Profile: Alison Rose Jefferson, Ph.D.
Presently my research and professional interest revolves around the intersection of historical memory, American history, the history of the African American experience in Southern California during the twentieth century great migration and Jim Crow era, heritage conservation, spatial justice and cultural tourism. I am also interested in the experiences of people of African descent in other global settings.
Along with other work activities utilizing my knowledge and skills expertise, I am preparing the book manuscript with the working title of Leisure’s Race, Power and Place in Los Angeles and California Dreams During the Jim Crow Era for publication with University of Nebraska Press. This study examines how African Americans pioneered leisure in American’s “frontier of leisure” through their attempts to create communities and business projects, in conjunction with the growing African American population of Southern California during the nation’s Jim Crow era. The places I examines illustrate a range of kinds of leisure production purposes and societal encounters. Through struggle over them, African Americans helped define the practice and meaning of leisure for the region and the nation, confronted the emergent power politics of leisure space, and set the stage for the sites as places for remembrance of invention and public contest. My research extends the narrative of the African American experience in American historical writings and memory of California, and the U.S. in general by expanding the examination of the struggle for leisure and public space for all Americans within long civil rights movement.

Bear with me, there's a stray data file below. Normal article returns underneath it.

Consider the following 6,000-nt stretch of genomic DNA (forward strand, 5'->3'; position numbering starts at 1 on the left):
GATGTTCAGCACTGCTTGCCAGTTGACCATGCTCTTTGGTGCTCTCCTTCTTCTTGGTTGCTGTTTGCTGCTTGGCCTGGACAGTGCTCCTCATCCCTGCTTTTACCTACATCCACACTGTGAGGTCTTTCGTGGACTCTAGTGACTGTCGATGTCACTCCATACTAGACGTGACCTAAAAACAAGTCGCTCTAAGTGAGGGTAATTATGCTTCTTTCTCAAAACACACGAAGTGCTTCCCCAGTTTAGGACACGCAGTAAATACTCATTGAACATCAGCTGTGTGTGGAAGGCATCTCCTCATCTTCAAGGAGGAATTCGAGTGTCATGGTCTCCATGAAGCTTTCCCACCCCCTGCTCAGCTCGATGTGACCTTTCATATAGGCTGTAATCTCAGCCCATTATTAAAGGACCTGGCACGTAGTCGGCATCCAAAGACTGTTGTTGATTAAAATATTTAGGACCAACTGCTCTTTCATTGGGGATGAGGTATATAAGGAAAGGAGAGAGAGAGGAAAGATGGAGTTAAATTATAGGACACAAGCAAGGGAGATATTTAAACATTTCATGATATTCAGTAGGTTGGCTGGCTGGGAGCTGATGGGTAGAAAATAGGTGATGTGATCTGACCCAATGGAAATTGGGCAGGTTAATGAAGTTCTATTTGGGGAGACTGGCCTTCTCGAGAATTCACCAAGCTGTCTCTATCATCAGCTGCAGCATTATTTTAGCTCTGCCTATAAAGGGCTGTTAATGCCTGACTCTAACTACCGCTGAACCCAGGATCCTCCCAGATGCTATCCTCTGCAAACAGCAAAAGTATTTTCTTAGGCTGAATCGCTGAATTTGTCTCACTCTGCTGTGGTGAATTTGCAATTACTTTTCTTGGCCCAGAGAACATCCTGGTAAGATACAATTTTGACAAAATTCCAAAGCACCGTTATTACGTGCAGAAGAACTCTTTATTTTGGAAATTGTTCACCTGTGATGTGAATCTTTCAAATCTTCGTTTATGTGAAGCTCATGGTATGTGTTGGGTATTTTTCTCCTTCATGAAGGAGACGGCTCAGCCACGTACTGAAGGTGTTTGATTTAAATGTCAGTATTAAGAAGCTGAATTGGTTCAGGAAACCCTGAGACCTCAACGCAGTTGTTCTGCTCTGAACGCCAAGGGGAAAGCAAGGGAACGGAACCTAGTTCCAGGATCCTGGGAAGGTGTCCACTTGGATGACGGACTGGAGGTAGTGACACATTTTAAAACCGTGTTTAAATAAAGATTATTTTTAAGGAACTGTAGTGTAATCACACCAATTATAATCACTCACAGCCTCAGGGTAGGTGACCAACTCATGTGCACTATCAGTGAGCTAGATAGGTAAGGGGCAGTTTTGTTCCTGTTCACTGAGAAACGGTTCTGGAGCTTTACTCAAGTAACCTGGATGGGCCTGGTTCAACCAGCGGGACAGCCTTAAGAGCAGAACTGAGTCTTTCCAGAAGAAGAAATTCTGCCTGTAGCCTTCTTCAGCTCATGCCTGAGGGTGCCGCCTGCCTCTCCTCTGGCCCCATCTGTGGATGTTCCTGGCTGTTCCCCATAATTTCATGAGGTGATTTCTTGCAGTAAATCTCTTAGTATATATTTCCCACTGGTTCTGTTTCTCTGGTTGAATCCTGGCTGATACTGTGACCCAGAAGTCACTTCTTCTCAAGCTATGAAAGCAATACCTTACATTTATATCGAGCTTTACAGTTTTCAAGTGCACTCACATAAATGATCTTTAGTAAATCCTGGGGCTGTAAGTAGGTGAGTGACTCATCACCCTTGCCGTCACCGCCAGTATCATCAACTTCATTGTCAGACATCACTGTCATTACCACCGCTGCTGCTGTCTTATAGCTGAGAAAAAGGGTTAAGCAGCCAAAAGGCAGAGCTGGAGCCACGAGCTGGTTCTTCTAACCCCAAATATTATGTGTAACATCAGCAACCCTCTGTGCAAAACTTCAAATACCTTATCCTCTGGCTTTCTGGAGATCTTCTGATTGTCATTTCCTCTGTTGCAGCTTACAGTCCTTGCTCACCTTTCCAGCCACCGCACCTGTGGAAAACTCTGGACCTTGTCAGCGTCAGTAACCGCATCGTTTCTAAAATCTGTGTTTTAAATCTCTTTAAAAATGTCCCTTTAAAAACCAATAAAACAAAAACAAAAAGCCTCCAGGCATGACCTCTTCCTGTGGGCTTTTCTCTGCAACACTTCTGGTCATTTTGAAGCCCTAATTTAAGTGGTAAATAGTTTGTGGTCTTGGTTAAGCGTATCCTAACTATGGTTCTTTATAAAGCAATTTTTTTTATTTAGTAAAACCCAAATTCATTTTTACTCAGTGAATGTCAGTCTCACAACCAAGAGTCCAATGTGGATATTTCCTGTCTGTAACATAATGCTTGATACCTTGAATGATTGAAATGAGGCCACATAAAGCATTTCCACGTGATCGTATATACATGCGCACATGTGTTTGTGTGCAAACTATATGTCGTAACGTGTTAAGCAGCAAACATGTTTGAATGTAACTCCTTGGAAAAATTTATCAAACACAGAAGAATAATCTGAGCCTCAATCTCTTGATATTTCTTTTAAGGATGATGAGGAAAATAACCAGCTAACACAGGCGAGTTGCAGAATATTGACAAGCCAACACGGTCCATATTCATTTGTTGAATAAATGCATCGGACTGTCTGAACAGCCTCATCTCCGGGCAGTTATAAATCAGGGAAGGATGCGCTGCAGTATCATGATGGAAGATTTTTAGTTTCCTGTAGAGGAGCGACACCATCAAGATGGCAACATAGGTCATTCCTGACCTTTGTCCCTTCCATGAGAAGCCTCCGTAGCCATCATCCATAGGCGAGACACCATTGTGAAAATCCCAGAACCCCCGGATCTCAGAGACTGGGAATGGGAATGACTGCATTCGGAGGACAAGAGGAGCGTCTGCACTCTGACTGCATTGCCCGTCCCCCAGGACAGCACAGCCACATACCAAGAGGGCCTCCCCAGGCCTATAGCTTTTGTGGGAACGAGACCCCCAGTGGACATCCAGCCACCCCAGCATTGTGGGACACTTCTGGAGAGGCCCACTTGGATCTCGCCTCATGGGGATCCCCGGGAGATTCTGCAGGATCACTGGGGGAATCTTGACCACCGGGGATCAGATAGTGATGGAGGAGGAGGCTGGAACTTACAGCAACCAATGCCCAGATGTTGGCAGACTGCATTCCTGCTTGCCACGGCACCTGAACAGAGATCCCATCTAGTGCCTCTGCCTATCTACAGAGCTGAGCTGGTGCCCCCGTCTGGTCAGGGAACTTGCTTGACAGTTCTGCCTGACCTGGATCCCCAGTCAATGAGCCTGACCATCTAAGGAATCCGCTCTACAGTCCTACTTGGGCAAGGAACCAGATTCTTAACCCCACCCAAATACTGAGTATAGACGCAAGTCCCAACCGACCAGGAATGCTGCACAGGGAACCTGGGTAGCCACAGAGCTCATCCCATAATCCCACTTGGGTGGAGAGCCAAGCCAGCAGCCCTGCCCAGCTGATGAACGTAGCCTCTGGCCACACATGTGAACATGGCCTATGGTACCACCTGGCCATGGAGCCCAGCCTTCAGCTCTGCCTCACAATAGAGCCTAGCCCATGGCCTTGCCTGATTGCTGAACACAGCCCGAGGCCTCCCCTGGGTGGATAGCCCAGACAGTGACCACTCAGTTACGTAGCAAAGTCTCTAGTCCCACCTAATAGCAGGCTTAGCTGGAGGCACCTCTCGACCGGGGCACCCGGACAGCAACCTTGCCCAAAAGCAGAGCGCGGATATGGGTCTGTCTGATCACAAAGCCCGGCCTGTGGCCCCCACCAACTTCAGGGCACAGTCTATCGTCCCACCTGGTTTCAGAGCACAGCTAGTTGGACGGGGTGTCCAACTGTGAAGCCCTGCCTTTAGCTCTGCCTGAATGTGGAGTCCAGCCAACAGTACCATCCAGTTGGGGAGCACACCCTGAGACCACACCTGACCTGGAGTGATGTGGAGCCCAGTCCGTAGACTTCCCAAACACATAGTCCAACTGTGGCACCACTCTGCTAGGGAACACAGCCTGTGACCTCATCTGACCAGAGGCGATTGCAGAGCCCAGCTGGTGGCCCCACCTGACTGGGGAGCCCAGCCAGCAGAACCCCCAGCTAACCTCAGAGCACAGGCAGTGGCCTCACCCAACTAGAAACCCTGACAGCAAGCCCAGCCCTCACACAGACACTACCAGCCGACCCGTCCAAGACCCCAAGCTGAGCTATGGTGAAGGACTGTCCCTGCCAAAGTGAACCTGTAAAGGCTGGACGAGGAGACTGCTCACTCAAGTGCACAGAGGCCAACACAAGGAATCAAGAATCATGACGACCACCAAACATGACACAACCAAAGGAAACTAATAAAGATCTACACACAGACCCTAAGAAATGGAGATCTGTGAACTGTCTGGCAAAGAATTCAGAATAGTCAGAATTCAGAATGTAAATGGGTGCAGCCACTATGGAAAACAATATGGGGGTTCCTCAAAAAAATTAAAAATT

I have participated in numerous public programs, including history public engagement event programming, lectures, museum exhibitions, oral history interview research, the creation of commemorative monuments, landmark site designations and documentary films. I was recently honored with the Santa Monica Conservancy’s rare and prestigious James G. Cameron Award for my many significant contributions to the understanding of African American history in Santa Monica and the southern California region. My work as a historian has recently been featured in an interview on KCET’s, 2018 Emmy Award winning “Lost LA” television show and articles on TheAfricanChannel.com and in the Los Angeles Times.
In 2015, I earned my doctorate in History at the University of California, Santa Barbara (UCSB). I earned a Master’s degree in Heritage Conservation in 2007 at the University of Southern California in Los Angeles. I hold a Bachelor of Arts in Sociology from Pomona College in Claremont, California. Before beginning my doctoral studies in 2009, I worked as a historian/heritage conservation consultant at Historic Resources Group in Los Angeles. Prior to returning to school to earn my master’s degree, I worked as a marketing and public relations consultant for a community improvement district in downtown Los Angeles, the Figueroa Corridor Partnership (FCP). Earlier in my professional life, I was employed in marketing, research, and administrative capacities at several entertainment companies, and in the equity investment industry.